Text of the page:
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The Dam Building Boom: Right Path to Clean Energy?
David Biello, Yale Environment 360
Led by China, the developing world is engaged in a flurry of dam construction, touting hydropower as renewable energy in an era of global warming. But critics point out that the human and environmental costs of dams remain high.
(23 February 2009)
No fridge? Cool!
Steven Kurutz, Guardian
Doing without a fridge is a badge of honour for some green activists. But how do they cope? And how much does it help?
… As drastic as the move might seem, a small segment of the green movement has come to regard the refrigerator as an unacceptable drain on energy, and is choosing to live without it. Muston estimates that her own fridge, which was in the house when they bought it five years ago and probably dates back much longer, used 1,300kWh per year, or produced roughly 2,000lbs of CO2 – the same amount from burning 105 gallons of petrol. And even a newer, more efficient model would have used too much energy, she says, “because I’m getting along fine without one”.
(19 February 2009)
British Fight Climate Change With Fish and Chips
Elisabeth Rosenthal, New York Times
NUNEATON, England — As he has done frequently over the last 18 months, Andy Roost drove his blue diesel Peugeot 205 onto a farm, where signs pointed one way for “eggs” and another for “oil.”
He unscrewed the gas cap and chatted nonchalantly as Colin Friedlos, the proprietor, poured three large jugs of used cooking oil — tinted green to indicate environmental benefit — into the Peugeot’s gas tank.
Mr. Friedlos operates one of hundreds of small plants in Britain that are processing, and often selling to private motorists, used cooking oil, which can be poured directly into unmodified diesel cars, from Fords to Mercedes.
(21 February 2009)
Should we pave the desert?
Bruce M. Pavlik, Delaware Online
California’s desert lands are in some ways a perfect fit with the renewable energy industries necessary to combat climate change. There’s sun. There’s wind. There’s space.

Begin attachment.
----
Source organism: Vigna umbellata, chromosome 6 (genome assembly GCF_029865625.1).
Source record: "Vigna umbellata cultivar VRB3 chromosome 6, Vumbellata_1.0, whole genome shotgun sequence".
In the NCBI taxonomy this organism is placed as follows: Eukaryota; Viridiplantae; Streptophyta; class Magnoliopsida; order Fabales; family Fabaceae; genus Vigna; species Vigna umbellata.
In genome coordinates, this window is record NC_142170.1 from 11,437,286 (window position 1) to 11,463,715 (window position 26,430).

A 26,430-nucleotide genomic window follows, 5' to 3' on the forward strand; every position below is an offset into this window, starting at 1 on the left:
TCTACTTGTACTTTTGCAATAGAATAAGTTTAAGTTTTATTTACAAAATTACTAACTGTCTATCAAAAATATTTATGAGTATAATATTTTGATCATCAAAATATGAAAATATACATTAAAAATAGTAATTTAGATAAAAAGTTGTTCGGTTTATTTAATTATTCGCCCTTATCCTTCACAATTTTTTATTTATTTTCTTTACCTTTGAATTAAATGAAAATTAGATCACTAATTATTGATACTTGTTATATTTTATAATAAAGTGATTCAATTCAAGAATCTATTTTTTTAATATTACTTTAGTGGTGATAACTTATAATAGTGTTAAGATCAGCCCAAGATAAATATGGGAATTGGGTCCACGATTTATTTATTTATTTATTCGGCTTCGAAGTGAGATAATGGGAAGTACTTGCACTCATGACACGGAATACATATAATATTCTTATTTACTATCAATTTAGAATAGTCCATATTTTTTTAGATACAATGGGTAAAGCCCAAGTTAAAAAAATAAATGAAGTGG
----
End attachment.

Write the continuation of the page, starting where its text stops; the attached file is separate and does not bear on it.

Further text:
But without careful planning and regulation, these “climate solutions” could irrevocably damage the planet they are intended to protect.
The biologically rich but arid desert ecosystems are remarkably fragile. Once topsoil and plant life have been disrupted for the placement of solar arrays, wind farms, power plants, transmission lines and carbon dioxide scrubbers, restoration would be cost-prohibitive, if not technically impossible. And widespread desert construction — even of projects aimed at environmental mitigation — would devastate the very organisms and ecosystems best able to adjust to a warming world.
Nevertheless, there is a public land rush underway. The U.S. Bureau of Land Management is processing more than 180 permit applications from private companies to build solar and wind projects in the California deserts.
… The scale of some proposals borders on fantasy. One Columbia University scientist, Wallace Broecker, has proposed installing 60 million carbon dioxide scrubbers, each a 50-foot-tall tower, throughout the world’s deserts — 17 million of them in the United States — for the purpose of capturing greenhouse gases.
… At this point in the evolution of our ecological psychology, we need to acknowledge the true costs of any energy development. When a dam is built, a river is lost. But people who turn on their tap and draw that water rarely think about the river that was destroyed to produce it. Similarly, if we choose to place our “ugly” industrial technologies in the wilderness, there will be less awareness of the damage, less incentive to conserve.
The out-of-sight-out-of-mind approach to solving such problems exacerbates parochial thinking and reduces the obligation of each citizen to contribute by consuming less, or by allowing solar panels to be installed on rooftops.
(20 February 2009)
California’s renewable energy goals feasible
David R. Baker, San Francisco Chronicle
California’s goal of getting 33 percent of its electricity from the sun, the wind and other renewable sources by 2020 might be more feasible than previously thought, according to a new government report.
If all the renewable power projects proposed in the state last year were built, California would easily surpass that goal, according to a report issued Wednesday by the California Public Utilities Commission. All told, those projects would generate 24,000 megawatts of electricity, enough for 18 million homes.
(19 February 2009)
America’s future wind web?
Mark Clayton, Christian Science Monitor
Wind power could feed 20 percent of the US energy diet. But first, the country needs a new energy network.
Out across this wind-swept, wheat-growing state, Jeffrey Nelson sees a new crop rising – electricity from the world’s largest wind-turbine farms sending electrons thousands of miles east to Chicago or Boston.
But it’s a vision the South Dakota Wind Energy Association president says will never happen without something far larger, more controversial, and even more expensive: gigantic new high-voltage transmission lines.
Depending on whom you talk to, emerging plans to build 765,000 volt transmission lines to bring power from the “Saudi Arabia of wind” in the Dakotas to population centers in the Midwest and East Coast are either vital to the nation or a boondoggle waiting to happen.
(18 February 2009)